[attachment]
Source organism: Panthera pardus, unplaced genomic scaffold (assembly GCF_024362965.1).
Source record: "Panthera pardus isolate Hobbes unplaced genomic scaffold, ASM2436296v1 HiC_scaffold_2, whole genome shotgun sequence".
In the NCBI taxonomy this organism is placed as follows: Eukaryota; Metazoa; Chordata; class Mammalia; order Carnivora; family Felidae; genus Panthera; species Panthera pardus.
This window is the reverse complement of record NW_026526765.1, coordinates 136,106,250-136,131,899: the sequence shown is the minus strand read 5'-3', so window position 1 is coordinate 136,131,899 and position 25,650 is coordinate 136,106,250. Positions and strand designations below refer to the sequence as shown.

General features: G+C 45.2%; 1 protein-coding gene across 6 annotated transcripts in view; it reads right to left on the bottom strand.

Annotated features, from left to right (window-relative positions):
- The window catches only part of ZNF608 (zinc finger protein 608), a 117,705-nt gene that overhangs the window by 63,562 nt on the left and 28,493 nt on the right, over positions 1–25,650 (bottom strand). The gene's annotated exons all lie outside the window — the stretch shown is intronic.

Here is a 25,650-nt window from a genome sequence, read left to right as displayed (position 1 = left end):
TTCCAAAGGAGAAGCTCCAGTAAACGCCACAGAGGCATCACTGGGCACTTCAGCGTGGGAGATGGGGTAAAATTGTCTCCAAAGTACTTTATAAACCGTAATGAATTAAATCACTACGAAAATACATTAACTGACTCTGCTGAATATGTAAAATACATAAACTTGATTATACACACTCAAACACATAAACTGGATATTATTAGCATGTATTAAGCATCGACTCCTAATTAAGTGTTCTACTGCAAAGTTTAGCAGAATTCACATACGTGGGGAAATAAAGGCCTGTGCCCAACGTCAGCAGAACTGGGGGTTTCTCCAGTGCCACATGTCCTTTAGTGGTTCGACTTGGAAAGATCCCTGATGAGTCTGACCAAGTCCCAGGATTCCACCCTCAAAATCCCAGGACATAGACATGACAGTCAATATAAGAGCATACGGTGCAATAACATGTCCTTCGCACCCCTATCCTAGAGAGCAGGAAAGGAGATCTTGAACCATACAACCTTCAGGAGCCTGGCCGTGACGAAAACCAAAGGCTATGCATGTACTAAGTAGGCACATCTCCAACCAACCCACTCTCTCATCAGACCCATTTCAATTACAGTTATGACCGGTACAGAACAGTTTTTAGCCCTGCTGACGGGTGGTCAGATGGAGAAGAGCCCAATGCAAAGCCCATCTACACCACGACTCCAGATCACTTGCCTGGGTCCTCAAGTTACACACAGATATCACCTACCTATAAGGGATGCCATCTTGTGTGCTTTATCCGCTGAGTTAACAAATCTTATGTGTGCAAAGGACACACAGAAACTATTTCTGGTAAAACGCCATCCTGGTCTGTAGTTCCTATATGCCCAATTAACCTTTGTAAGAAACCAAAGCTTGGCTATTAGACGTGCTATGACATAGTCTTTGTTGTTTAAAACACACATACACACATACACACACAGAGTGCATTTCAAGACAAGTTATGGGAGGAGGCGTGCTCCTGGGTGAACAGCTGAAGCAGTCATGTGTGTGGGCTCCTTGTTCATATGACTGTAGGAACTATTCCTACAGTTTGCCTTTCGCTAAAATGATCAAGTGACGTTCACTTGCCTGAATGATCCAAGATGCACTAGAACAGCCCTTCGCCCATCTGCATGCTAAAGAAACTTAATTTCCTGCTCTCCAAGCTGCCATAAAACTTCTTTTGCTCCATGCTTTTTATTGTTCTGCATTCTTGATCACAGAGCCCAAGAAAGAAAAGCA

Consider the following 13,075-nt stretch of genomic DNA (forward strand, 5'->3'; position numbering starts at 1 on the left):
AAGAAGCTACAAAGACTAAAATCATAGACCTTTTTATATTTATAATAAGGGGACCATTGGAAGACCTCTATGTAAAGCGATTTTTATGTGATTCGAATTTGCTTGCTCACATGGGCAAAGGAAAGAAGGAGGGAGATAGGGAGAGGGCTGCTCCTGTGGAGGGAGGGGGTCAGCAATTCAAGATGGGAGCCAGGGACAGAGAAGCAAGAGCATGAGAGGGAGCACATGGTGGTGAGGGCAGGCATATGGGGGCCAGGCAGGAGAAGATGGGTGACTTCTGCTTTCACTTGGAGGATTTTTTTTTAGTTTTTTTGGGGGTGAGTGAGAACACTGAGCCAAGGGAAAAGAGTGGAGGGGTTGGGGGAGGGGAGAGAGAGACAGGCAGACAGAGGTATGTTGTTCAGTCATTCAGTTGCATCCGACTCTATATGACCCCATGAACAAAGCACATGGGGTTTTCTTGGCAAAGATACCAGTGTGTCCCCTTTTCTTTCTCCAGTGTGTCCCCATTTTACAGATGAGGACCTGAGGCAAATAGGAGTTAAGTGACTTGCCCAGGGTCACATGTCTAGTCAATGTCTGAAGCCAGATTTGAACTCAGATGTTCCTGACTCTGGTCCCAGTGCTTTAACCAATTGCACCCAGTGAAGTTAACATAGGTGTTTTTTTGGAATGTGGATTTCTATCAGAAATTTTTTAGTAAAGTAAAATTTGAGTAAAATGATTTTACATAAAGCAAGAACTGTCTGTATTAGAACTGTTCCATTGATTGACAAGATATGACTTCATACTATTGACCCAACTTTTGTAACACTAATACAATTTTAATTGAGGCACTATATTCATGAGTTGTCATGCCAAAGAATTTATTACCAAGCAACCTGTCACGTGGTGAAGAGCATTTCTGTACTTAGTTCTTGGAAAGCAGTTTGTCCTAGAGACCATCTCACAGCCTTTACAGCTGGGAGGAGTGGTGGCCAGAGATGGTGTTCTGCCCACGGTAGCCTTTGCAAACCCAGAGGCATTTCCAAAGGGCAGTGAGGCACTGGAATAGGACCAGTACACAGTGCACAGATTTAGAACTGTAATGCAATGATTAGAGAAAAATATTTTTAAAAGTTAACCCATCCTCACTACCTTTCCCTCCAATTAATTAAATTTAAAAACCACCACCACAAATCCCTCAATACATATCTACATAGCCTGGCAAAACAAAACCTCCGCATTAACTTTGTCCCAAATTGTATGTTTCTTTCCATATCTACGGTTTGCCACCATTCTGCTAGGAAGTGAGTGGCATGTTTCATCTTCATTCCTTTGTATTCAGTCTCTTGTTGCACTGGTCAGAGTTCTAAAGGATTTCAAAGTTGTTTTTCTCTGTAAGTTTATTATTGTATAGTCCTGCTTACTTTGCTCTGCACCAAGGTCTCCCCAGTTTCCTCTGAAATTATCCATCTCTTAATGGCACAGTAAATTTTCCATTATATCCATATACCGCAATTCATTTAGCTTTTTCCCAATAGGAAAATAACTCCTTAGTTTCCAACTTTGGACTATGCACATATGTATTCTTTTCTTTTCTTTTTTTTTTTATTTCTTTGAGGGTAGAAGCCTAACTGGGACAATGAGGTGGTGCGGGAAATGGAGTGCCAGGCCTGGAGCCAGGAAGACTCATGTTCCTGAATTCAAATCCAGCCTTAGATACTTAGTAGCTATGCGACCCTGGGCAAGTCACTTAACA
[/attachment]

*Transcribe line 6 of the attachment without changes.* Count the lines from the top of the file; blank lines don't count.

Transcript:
Annotated features, from left to right (window-relative positions):